In early 2001, NASA began using its Tropical Rainfall Measuring Mission — TRMM — to help improve data from older weather satellites.
Because the TRMM satellite flies over a given location only once a day, it can’t by itself track storms as they develop — or be used to issue emergency alerts reliably. So TRMM scientists combine TRMM data with data from several older, less sophisticated satellites. Here’s Robert Adler of the Goddard Space Flight Center in Greenbelt, Maryland.
Robert Adler: When the two satellites cross over we collect that data. So we basically compare the very good estimats from TRMM and what might be slightly-poorer estimate, or in some cases, quite a bit poorer estimate, from the other satellites, and we adjust them, or calibrate them …
In this way, Adler and his colleagues produce a weather map with the accuracy of TRMM — every three hours. The map shows exactly where it’s raining over most of the globe. This information is useful in areas with few ground-based instruments — such as parts of Central and South America, Asia and Africa.
In the future, these maps should be very useful — for example, to help relief agencies prepare for possible storm damage — and reveal patterns of global drought.
Adler and his colleagues produce maps of exactly where its raining over most of the globe — from 50 degrees south latitude to 50 degrees north latitude.
Launched in 1998, TRMM was the first satellite to carry weather radar. Instruments on TRMM detect not just clouds and the heat given off by storms, they actually see where and how fast rain is falling. It’s similar to the ground-based radar used on TV weather reports.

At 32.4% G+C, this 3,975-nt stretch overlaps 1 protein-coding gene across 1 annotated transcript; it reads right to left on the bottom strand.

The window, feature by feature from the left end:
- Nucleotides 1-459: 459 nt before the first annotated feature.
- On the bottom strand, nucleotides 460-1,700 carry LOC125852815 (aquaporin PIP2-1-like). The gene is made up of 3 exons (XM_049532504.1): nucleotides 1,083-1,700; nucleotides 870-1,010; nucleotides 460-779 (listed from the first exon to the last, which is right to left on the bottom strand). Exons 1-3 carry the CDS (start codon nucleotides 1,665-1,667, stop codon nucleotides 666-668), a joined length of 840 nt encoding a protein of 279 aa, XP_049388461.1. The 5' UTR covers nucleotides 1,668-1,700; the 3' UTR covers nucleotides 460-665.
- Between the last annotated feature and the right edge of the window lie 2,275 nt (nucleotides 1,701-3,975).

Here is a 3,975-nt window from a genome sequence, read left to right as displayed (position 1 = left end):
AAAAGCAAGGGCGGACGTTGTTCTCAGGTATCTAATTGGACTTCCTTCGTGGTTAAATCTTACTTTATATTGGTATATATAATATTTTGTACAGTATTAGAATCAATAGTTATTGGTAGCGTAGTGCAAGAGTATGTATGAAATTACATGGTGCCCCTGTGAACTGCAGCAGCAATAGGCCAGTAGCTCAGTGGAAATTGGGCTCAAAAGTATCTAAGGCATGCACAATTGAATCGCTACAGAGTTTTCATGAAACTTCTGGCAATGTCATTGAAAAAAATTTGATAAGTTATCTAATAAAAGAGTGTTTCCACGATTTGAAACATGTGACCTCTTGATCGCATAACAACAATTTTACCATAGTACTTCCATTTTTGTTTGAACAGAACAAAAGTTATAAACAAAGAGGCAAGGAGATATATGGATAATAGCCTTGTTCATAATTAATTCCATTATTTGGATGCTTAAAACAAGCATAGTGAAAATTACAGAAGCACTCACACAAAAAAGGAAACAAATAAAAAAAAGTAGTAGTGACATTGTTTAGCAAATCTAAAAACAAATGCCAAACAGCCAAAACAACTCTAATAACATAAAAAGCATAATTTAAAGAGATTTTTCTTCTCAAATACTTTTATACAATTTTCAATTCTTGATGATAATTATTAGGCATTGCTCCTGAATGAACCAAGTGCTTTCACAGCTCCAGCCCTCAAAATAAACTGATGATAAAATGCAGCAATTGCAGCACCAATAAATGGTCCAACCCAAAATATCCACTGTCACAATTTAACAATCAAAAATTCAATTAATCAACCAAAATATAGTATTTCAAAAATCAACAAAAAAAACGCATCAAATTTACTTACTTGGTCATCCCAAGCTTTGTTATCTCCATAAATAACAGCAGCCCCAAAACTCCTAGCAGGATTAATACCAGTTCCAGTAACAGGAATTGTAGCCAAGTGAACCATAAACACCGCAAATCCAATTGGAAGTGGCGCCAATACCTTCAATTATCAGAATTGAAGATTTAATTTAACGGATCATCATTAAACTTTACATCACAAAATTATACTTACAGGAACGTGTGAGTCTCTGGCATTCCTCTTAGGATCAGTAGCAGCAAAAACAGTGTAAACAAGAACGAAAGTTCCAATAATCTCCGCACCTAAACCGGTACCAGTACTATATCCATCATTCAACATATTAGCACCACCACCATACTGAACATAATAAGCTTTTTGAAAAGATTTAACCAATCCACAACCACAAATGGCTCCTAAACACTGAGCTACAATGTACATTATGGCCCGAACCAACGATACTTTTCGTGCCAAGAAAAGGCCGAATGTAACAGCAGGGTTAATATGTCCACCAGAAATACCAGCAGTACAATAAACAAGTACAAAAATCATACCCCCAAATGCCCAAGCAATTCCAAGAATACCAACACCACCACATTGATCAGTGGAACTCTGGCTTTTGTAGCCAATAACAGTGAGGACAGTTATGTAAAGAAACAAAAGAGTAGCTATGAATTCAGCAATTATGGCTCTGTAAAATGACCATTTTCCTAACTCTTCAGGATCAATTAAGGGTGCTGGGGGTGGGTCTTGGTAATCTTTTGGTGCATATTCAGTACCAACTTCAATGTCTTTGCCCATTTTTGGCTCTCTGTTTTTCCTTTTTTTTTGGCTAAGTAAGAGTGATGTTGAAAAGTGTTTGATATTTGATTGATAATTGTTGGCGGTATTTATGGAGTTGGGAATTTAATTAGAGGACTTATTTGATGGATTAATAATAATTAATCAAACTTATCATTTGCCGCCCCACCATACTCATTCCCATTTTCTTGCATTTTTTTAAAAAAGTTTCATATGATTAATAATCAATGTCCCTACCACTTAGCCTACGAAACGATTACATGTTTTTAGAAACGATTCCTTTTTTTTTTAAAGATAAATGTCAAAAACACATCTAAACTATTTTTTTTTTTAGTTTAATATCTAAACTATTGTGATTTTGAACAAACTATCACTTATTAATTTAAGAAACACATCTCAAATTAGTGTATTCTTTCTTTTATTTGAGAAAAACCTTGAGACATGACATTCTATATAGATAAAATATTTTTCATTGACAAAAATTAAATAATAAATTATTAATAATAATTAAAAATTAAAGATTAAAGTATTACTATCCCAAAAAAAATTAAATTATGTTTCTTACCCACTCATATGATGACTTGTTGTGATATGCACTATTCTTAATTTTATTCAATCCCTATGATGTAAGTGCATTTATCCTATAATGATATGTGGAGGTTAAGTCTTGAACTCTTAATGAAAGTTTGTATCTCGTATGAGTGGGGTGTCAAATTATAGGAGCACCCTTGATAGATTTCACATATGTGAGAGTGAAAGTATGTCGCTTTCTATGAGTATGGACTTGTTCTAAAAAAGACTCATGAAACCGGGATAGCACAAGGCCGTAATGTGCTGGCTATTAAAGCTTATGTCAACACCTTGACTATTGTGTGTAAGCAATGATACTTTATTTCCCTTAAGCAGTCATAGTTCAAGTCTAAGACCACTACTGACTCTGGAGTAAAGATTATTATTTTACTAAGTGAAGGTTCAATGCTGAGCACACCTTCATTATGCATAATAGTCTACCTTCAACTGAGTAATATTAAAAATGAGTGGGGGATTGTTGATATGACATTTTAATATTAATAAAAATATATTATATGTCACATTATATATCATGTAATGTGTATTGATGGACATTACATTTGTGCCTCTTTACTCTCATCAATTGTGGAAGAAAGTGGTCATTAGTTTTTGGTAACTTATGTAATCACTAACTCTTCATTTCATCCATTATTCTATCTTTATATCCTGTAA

Adler notes that these new maps can be used to monitor drought and floods over different time scales. It allows one to measure rainfall from one month to the next, from one year to the next or from decade to decade. It allows you to study El Nino, La Nina and tropical cyclones. These new data also allow scientists to track a single heavy rain event over a few hours or days.
Some researchers use the data to try to understand the interactions that are going on between the atmosphere and the land surface or ocean surface. Hydrologists can use it to predict how much water will come down a river as a result of rain runoff.
Excerpts from interview with Robert Adler:
Robert Adler: “But in addition to that, by combining this information from all the different satellites, you can track the heavy rain event over just a few hours or a few days. And I think for a lot of places that don’t have access, as I said, to those ground-based measurements, these space-born measurements will be a tremendous boon. And of course evaluating were you are from an agricultural standpoint. That’s very important to everybody.”
Robert Adler: “And I think it still has to be evaluated. But there’s no doubt that using some plan like this — where you have at least one very good satellite, and then use the other satellites that are already available. Often they’re up there for some other purpose, but the data is available, so we can use them and integrate them in this fashion — produces what I think a lot of us, from the scientific standpoint have been looking for for a long time …” The improved forecasts and better early-warning information would help everybody from local farmers to aid agencies, who would be better able to target relief efforts.
Adler is now trying to develop a “drought index.” A color coded map would be used to display where droughts are occuring. By comparing maps from hour to hour or day to day, one can determine when a drought has been curbed by rainfall or if a drought is likely to continue. This is useful information for international relief agencies to determine which areas will need help. It can also show where food production might be harmed by weather.